Portfolio Selection with Narrow Framing: Probability Weighting Matters
This paper extends the model with narrow framing suggested by Barberis and Huang (2009) to also account for probability weighting and a convex-concave value function in the specification of cumulative prospect theory preferences on narrowly framed assets. We show that probability weighting is needed in order that investors reduce their holding of narrowly framed risky assets in the presence of negative skewness and high Sharpe ratios, which are typical characteristics of stock index returns. The model with framing and probability weighting can thus explain the stock participation puzzle under realistic assumptions on stock market returns. We also show that a convex-concave value function generates wealth effects that are consistent with empirical observations on stock market participation. Finally, we address the asset pricing implications of probability weighting in the model with narrow framing and show that in the case of negative skewness the equity premium of narrowly framed assets is much higher than when probability weighting is not taken into account.
|Date of creation:||Jun 2009|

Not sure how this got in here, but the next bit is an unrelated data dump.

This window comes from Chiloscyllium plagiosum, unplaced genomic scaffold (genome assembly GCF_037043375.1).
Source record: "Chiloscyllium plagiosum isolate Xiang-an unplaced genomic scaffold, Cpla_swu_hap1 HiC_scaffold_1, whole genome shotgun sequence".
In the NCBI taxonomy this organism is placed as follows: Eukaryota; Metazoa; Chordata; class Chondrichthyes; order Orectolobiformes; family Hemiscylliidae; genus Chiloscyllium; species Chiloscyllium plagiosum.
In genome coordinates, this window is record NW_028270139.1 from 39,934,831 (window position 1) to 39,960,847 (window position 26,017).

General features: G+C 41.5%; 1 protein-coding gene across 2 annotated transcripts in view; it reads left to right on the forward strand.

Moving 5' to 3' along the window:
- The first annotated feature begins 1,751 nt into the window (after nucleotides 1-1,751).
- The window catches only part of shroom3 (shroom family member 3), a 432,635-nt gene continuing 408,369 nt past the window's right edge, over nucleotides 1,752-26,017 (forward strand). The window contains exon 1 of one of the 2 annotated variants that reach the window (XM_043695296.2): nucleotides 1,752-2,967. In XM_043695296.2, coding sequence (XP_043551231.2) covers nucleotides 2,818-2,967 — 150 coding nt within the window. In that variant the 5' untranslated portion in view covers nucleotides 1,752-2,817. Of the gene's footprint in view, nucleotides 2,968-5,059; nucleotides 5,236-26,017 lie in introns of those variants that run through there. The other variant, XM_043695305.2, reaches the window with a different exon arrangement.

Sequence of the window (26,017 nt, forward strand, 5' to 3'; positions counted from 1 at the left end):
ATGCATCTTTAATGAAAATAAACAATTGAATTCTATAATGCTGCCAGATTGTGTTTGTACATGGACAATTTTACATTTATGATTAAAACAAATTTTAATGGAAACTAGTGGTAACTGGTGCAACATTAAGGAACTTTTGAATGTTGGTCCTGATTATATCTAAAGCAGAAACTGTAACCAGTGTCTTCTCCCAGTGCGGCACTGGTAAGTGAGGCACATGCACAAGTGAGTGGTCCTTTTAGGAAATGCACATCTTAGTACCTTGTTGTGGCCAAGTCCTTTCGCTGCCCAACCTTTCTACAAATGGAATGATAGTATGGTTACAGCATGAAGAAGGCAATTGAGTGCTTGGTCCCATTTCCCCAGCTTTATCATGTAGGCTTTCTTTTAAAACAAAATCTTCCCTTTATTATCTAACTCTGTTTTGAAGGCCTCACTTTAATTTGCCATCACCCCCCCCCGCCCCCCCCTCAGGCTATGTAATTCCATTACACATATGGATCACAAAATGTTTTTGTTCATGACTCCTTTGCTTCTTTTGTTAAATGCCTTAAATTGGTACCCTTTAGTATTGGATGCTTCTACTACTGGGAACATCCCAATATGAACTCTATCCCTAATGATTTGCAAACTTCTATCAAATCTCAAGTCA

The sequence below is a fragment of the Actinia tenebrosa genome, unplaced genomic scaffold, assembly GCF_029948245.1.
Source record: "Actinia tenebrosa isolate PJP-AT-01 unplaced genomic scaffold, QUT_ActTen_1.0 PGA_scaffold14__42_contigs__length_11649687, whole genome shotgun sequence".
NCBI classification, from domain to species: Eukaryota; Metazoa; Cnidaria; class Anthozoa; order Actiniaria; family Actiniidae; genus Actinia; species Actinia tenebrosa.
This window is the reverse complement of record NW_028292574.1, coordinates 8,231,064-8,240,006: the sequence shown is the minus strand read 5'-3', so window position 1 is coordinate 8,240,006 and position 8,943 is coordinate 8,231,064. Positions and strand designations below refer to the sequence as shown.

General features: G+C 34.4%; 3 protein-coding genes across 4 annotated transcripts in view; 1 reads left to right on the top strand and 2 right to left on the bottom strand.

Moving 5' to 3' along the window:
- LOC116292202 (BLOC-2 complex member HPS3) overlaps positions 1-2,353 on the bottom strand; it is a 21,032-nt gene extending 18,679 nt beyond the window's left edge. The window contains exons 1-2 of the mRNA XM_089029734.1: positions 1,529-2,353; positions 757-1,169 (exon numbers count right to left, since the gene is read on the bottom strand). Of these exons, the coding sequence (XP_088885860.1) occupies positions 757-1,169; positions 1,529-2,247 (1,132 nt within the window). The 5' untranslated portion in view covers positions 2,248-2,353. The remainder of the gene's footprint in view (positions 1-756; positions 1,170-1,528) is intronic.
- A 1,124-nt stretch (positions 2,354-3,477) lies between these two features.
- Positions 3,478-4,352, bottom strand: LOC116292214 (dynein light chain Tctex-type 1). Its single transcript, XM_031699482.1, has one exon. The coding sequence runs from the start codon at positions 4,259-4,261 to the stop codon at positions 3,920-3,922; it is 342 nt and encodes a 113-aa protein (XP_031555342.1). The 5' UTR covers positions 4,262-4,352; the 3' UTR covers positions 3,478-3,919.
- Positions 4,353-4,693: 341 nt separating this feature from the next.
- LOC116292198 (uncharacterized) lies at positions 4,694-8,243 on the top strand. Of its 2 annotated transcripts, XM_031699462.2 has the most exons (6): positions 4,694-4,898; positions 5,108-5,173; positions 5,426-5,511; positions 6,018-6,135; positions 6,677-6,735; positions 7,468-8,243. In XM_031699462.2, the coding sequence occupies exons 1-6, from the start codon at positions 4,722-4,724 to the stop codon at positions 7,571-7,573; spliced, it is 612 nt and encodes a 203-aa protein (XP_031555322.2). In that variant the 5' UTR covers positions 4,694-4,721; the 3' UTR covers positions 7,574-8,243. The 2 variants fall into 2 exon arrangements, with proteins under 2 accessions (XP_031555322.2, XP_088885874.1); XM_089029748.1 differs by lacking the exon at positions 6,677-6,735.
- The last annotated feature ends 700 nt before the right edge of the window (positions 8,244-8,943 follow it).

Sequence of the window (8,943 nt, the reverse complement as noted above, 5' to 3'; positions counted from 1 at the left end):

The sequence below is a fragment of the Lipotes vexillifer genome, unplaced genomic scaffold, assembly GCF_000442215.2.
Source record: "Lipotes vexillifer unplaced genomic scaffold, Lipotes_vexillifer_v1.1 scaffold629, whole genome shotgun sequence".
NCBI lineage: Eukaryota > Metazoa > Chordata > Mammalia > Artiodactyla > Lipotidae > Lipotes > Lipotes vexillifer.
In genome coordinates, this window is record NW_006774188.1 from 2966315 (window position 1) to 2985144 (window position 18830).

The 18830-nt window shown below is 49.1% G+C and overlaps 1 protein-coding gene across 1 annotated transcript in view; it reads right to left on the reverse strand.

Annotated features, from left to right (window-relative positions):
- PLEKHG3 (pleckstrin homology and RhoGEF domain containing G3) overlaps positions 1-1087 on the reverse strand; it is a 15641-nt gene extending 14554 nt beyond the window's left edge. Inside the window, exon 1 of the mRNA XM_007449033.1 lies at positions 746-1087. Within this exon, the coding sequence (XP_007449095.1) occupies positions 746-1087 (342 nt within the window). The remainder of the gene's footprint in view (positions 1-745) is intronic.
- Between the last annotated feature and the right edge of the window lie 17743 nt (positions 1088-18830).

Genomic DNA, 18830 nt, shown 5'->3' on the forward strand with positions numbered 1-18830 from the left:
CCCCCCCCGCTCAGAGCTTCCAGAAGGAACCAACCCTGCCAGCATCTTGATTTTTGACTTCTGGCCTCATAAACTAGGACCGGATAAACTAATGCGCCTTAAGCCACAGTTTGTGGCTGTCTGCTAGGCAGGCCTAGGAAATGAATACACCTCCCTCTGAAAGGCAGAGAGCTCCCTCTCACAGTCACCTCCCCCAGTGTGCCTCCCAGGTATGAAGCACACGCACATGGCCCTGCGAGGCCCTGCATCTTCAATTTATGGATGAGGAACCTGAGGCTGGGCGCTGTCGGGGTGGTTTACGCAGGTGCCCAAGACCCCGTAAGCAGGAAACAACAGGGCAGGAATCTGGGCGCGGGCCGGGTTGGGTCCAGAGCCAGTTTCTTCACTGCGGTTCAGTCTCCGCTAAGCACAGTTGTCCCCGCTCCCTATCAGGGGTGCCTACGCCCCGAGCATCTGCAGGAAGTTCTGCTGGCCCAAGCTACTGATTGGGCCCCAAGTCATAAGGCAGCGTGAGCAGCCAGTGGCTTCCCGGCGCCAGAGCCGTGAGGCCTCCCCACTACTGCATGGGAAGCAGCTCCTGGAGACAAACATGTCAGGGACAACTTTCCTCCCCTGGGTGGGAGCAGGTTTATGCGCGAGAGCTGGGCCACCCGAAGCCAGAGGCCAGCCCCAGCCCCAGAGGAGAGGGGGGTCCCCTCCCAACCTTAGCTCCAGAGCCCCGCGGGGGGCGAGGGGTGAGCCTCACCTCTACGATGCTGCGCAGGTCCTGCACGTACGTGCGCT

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- Tversky, Amos & Kahneman, Daniel, 1992. "Advances in Prospect Theory: Cumulative Representation of Uncertainty," Journal of Risk and Uncertainty, Springer, vol. 5(4), pages 297-323, October.
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- Campbell R. Harvey & Akhtar Siddique, 2000. "Conditional Skewness in Asset Pricing Tests," Journal of Finance, American Finance Association, vol. 55(3), pages 1263-1295, 06.
- Nicholas Barberis & Ming Huang & Richard H. Thaler, 2006. "Individual Preferences, Monetary Gambles, and Stock Market Participation: A Case for Narrow Framing," American Economic Review, American Economic Association, vol. 96(4), pages 1069-1090, September.
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